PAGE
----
Thursday, April 11, 2013

GUEST POST: Dexter Fowler's hot start helps bring hope back to Colorado Rockies fans


BY: MICHAEL PINA, ESPN's TrueHoop

The beginning of a fresh baseball season inspires hope in just about everybody: fans, coaches, players, agents, managers, and owners. Everyone peripherally involved feels hope towards April baseball games in a way that very few aspects of life can equal.

Dexter Fowler helped propel the Rockies to a hot start.
It’s another chance. No matter how putrid a team was the previous year, by the time Opening Day arrives everyone forgets about it and moves on. The slate is wiped clean.

This isn't to say reasonable expectations aren't placed on every single franchise, and that pressure is nonexistent. But for the many teams projected by common sense to fall on their face, the new season is a time to play fearless ball. There’s no anxiousness, only excitement.

This is how the Colorado Rockies have approached the 2013 season, and it shows. Microscopic sample size and elementary strength of schedule aside, they’re playing phenomenal baseball, fifth in the entire league in run differential (+2.0 per game) after the first week, after many believed they’d struggle.


This isn't to say a good first week makes for smooth sailing the rest of the way, but a five-game winning steak beats a five-game losing streak any day. The Rockies will find hardship, because baseball season’s are long and it’s a game where failure is always waiting around the corner.

But right now, at least, the sun is shining on quite a few of Colorado’s players. Let’s talk about two, starting with Dexter Fowler, the switch-hitting center fielder who’s been incredible so far.

Probably best known for leading the league with 14 triples back in 2010, Fowler’s speed and quick wrists have been on full display so far. After hitting 13 home runs in 530 plate appearances last season, Fowler is already responsible for four moon shots in just 38 appearances. (So, you know, if he keeps this pace up, that evens out to a totally realistic 124 homers!)

In his rookie season back in 2009, Fowler hit four home runs in 518 plate appearances, and the 13 he hit last year were more than twice as many as he’d produced in any single year after that. Unfortunately, Fowler is at the top of the order, and nobody has been on base when they happen (Fowler only has seven RBI) but that obviously a factor beyond his control.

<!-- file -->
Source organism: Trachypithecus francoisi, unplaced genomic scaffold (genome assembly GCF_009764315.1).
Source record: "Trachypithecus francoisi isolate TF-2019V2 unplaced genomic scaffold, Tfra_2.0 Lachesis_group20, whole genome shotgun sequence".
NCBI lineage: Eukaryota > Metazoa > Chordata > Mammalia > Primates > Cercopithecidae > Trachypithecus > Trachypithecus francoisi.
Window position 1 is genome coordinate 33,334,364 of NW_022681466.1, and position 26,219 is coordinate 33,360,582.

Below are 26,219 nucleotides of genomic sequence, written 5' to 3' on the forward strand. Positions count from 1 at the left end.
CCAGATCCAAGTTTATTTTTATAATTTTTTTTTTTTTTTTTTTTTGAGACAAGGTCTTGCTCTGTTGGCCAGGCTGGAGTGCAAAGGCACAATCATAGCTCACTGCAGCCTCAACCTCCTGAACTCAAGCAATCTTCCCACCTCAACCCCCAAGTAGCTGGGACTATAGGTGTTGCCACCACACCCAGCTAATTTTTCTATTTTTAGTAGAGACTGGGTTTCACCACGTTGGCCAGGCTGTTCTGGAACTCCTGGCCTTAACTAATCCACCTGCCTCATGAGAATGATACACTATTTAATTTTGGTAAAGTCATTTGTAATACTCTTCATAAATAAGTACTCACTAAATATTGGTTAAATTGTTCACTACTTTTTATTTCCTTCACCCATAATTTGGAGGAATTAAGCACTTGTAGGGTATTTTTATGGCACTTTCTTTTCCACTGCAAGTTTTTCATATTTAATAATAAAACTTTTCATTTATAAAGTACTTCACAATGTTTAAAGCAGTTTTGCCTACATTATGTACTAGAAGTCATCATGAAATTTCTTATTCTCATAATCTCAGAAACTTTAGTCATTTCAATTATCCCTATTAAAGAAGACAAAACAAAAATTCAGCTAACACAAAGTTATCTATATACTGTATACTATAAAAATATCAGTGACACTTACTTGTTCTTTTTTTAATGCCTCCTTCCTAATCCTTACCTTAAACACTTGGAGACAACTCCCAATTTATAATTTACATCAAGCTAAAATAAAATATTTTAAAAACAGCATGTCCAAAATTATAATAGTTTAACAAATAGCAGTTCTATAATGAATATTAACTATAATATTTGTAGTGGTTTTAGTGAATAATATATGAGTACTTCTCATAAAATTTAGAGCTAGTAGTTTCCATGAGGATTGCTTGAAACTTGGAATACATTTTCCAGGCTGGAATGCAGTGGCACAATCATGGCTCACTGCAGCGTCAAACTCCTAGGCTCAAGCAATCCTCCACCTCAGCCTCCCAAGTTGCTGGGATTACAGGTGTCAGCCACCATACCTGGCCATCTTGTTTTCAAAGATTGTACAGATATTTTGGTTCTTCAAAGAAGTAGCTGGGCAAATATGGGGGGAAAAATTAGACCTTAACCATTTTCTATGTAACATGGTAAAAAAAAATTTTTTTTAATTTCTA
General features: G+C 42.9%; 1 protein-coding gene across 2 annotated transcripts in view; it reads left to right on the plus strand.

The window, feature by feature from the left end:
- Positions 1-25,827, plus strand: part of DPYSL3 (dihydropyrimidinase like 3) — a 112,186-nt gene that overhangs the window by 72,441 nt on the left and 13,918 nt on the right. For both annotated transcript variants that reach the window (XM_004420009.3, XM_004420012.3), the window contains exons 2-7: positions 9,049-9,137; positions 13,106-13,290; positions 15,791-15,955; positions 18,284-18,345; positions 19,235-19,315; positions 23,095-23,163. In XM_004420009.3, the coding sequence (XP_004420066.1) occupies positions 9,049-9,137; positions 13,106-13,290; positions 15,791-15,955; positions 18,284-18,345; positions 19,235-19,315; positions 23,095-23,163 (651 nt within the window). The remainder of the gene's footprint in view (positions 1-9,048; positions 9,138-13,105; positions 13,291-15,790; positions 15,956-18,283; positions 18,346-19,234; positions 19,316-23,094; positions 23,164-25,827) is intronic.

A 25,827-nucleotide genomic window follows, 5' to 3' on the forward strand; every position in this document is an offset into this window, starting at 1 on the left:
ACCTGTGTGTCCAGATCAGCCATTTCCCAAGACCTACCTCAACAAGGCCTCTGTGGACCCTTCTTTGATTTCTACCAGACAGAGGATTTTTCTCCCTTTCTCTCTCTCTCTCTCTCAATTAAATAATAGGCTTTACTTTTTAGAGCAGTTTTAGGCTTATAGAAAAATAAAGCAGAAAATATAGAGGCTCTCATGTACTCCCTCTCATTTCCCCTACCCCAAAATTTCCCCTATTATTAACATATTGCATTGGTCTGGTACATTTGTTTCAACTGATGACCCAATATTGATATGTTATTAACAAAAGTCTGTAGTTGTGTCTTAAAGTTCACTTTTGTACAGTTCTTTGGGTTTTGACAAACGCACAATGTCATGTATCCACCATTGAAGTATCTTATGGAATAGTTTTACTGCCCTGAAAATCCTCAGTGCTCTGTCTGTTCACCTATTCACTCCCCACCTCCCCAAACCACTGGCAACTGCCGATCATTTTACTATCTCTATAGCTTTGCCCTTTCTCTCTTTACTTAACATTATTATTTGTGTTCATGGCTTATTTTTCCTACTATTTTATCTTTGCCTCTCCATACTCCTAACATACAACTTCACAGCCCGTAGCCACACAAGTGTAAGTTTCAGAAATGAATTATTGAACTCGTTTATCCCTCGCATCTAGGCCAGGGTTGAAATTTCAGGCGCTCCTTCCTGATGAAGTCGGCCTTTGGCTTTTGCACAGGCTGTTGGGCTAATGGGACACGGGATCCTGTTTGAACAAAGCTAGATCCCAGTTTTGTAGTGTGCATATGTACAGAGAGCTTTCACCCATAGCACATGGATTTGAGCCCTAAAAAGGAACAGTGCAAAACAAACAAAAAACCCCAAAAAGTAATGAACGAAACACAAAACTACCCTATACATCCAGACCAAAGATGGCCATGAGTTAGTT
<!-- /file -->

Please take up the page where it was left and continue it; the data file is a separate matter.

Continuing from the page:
The serious question is how many home runs can he club while playing in the batter friendly confines of Coors Field? Could 13 realistically grow into 20? How about 30? And what does sudden power atop their order do for a Colorado lineup that finished sixth in runs, third in doubles, sixth in on-base percentage, fourth in slugging percentage, third in OPS, and tied for first in hits in 2012?

Obviously defense was the Rockies’ biggest problem last year, but it couldn't hurt to see even more production from a stellar top of the order this year. Fowler’s ability to take the ball yard should be welcome as long as it doesn't have a negative effect on his ability to get on base.

Speaking of defense, the team’s pitching so far has been pretty solid, aside from Jorge De La Rosa’s 6.10 ERA, and the fact that the opposing lineups don’t quite qualify as quality Major League talent. The only real change from last year is the addition of the one-time strong-armed Jon Garland to Colorado’s rotation.

Coming into his first start since undergoing serious shoulder surgery that nearly ended his career in 2011, Garland was concrete. It was just one start in April, but Garland showed he can still go six innings and get a win.

It’s early in the year. That can’t be stressed enough. And it wouldn't go beyond the realm of possible to see Colorado drop five of their next six games. But an improved Dexter Fowler brings as much hope to the ballpark as a 33-year-old Jon Garland winning his first start in nearly a year. The regular season is a long journey that could go horribly wrong at any moment. Sometimes it’s important to recognize all the good that’s going on and appreciate it for what it’s worth.


Michael Pina is a writer for ESPN’s TrueHoop Network and ScoreBig.com. Follow him on Twitter @MichaelVPina.

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